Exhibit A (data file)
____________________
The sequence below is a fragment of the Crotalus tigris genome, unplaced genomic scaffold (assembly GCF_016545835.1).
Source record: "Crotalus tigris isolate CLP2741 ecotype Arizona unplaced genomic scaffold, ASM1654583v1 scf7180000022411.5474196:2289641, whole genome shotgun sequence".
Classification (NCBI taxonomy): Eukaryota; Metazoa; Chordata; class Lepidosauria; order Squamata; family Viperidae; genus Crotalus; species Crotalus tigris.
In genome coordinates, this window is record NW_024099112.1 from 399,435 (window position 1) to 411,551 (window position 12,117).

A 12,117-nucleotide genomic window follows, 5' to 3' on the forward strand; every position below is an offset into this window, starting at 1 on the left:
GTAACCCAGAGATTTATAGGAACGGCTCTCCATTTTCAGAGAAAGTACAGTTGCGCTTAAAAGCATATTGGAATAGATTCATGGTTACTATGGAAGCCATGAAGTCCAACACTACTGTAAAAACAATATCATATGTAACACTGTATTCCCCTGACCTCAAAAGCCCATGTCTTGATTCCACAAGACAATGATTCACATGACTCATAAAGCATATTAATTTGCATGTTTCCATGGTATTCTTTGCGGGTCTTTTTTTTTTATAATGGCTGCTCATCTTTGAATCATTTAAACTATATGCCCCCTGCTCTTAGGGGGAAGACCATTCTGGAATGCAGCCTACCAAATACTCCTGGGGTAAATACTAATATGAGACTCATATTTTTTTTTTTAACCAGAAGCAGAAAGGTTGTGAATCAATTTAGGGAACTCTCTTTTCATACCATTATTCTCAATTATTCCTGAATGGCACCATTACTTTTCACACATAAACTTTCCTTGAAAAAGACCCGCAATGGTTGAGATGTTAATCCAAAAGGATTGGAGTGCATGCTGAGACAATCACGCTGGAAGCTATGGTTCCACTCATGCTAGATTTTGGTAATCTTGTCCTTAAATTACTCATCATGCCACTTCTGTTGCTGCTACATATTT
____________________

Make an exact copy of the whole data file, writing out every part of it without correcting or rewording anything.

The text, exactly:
The sequence below is a fragment of the Crotalus tigris genome, unplaced genomic scaffold (assembly GCF_016545835.1).
Source record: "Crotalus tigris isolate CLP2741 ecotype Arizona unplaced genomic scaffold, ASM1654583v1 scf7180000022411.5474196:2289641, whole genome shotgun sequence".
Classification (NCBI taxonomy): Eukaryota; Metazoa; Chordata; class Lepidosauria; order Squamata; family Viperidae; genus Crotalus; species Crotalus tigris.
In genome coordinates, this window is record NW_024099112.1 from 399,435 (window position 1) to 411,551 (window position 12,117).

A 12,117-nucleotide genomic window follows, 5' to 3' on the forward strand; every position below is an offset into this window, starting at 1 on the left:
GTAACCCAGAGATTTATAGGAACGGCTCTCCATTTTCAGAGAAAGTACAGTTGCGCTTAAAAGCATATTGGAATAGATTCATGGTTACTATGGAAGCCATGAAGTCCAACACTACTGTAAAAACAATATCATATGTAACACTGTATTCCCCTGACCTCAAAAGCCCATGTCTTGATTCCACAAGACAATGATTCACATGACTCATAAAGCATATTAATTTGCATGTTTCCATGGTATTCTTTGCGGGTCTTTTTTTTTTATAATGGCTGCTCATCTTTGAATCATTTAAACTATATGCCCCCTGCTCTTAGGGGGAAGACCATTCTGGAATGCAGCCTACCAAATACTCCTGGGGTAAATACTAATATGAGACTCATATTTTTTTTTTTAACCAGAAGCAGAAAGGTTGTGAATCAATTTAGGGAACTCTCTTTTCATACCATTATTCTCAATTATTCCTGAATGGCACCATTACTTTTCACACATAAACTTTCCTTGAAAAAGACCCGCAATGGTTGAGATGTTAATCCAAAAGGATTGGAGTGCATGCTGAGACAATCACGCTGGAAGCTATGGTTCCACTCATGCTAGATTTTGGTAATCTTGTCCTTAAATTACTCATCATGCCACTTCTGTTGCTGCTACATATTT